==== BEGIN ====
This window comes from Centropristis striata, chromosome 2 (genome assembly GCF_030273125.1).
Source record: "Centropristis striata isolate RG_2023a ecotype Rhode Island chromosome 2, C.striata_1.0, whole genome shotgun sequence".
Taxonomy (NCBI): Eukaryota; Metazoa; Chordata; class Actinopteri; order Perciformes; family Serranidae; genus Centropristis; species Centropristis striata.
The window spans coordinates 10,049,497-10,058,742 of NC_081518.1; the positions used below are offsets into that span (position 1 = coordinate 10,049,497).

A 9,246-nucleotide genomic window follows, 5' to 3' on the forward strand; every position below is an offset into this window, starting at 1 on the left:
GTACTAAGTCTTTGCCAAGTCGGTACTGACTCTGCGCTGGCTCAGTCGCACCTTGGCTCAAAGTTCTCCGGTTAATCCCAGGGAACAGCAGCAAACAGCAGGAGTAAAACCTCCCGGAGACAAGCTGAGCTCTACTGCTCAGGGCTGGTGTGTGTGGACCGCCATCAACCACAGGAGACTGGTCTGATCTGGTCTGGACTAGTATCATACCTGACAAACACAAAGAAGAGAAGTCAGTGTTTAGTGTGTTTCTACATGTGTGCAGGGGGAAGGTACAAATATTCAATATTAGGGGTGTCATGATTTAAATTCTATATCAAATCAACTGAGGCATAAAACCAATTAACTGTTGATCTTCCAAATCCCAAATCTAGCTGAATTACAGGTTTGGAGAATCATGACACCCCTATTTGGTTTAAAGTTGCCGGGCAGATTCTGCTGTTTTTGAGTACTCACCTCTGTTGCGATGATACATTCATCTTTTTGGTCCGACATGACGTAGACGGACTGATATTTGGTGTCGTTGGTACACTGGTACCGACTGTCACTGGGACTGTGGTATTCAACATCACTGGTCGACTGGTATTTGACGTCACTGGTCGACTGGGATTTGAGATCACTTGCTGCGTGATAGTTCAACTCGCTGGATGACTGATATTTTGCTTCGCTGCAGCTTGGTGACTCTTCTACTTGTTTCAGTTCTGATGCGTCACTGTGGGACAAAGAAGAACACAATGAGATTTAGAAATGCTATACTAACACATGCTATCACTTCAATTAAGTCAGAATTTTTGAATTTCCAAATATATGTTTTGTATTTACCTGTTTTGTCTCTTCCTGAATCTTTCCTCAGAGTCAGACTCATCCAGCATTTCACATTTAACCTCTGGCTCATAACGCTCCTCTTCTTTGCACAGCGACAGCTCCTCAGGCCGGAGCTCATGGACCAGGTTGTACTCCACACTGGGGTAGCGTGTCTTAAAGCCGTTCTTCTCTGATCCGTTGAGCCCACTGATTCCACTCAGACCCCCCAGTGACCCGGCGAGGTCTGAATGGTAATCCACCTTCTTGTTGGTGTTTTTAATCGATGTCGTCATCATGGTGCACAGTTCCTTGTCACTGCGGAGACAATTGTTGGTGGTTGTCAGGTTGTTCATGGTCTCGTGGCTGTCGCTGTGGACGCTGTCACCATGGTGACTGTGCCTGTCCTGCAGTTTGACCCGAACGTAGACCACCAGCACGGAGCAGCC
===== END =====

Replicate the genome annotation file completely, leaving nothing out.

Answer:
This window comes from Centropristis striata, chromosome 2 (genome assembly GCF_030273125.1).
Source record: "Centropristis striata isolate RG_2023a ecotype Rhode Island chromosome 2, C.striata_1.0, whole genome shotgun sequence".
Taxonomy (NCBI): Eukaryota; Metazoa; Chordata; class Actinopteri; order Perciformes; family Serranidae; genus Centropristis; species Centropristis striata.
The window spans coordinates 10,049,497-10,058,742 of NC_081518.1; the positions used below are offsets into that span (position 1 = coordinate 10,049,497).

A 9,246-nucleotide genomic window follows, 5' to 3' on the forward strand; every position below is an offset into this window, starting at 1 on the left:
GTACTAAGTCTTTGCCAAGTCGGTACTGACTCTGCGCTGGCTCAGTCGCACCTTGGCTCAAAGTTCTCCGGTTAATCCCAGGGAACAGCAGCAAACAGCAGGAGTAAAACCTCCCGGAGACAAGCTGAGCTCTACTGCTCAGGGCTGGTGTGTGTGGACCGCCATCAACCACAGGAGACTGGTCTGATCTGGTCTGGACTAGTATCATACCTGACAAACACAAAGAAGAGAAGTCAGTGTTTAGTGTGTTTCTACATGTGTGCAGGGGGAAGGTACAAATATTCAATATTAGGGGTGTCATGATTTAAATTCTATATCAAATCAACTGAGGCATAAAACCAATTAACTGTTGATCTTCCAAATCCCAAATCTAGCTGAATTACAGGTTTGGAGAATCATGACACCCCTATTTGGTTTAAAGTTGCCGGGCAGATTCTGCTGTTTTTGAGTACTCACCTCTGTTGCGATGATACATTCATCTTTTTGGTCCGACATGACGTAGACGGACTGATATTTGGTGTCGTTGGTACACTGGTACCGACTGTCACTGGGACTGTGGTATTCAACATCACTGGTCGACTGGTATTTGACGTCACTGGTCGACTGGGATTTGAGATCACTTGCTGCGTGATAGTTCAACTCGCTGGATGACTGATATTTTGCTTCGCTGCAGCTTGGTGACTCTTCTACTTGTTTCAGTTCTGATGCGTCACTGTGGGACAAAGAAGAACACAATGAGATTTAGAAATGCTATACTAACACATGCTATCACTTCAATTAAGTCAGAATTTTTGAATTTCCAAATATATGTTTTGTATTTACCTGTTTTGTCTCTTCCTGAATCTTTCCTCAGAGTCAGACTCATCCAGCATTTCACATTTAACCTCTGGCTCATAACGCTCCTCTTCTTTGCACAGCGACAGCTCCTCAGGCCGGAGCTCATGGACCAGGTTGTACTCCACACTGGGGTAGCGTGTCTTAAAGCCGTTCTTCTCTGATCCGTTGAGCCCACTGATTCCACTCAGACCCCCCAGTGACCCGGCGAGGTCTGAATGGTAATCCACCTTCTTGTTGGTGTTTTTAATCGATGTCGTCATCATGGTGCACAGTTCCTTGTCACTGCGGAGACAATTGTTGGTGGTTGTCAGGTTGTTCATGGTCTCGTGGCTGTCGCTGTGGACGCTGTCACCATGGTGACTGTGCCTGTCCTGCAGTTTGACCCGAACGTAGACCACCAGCACGGAGCAGCC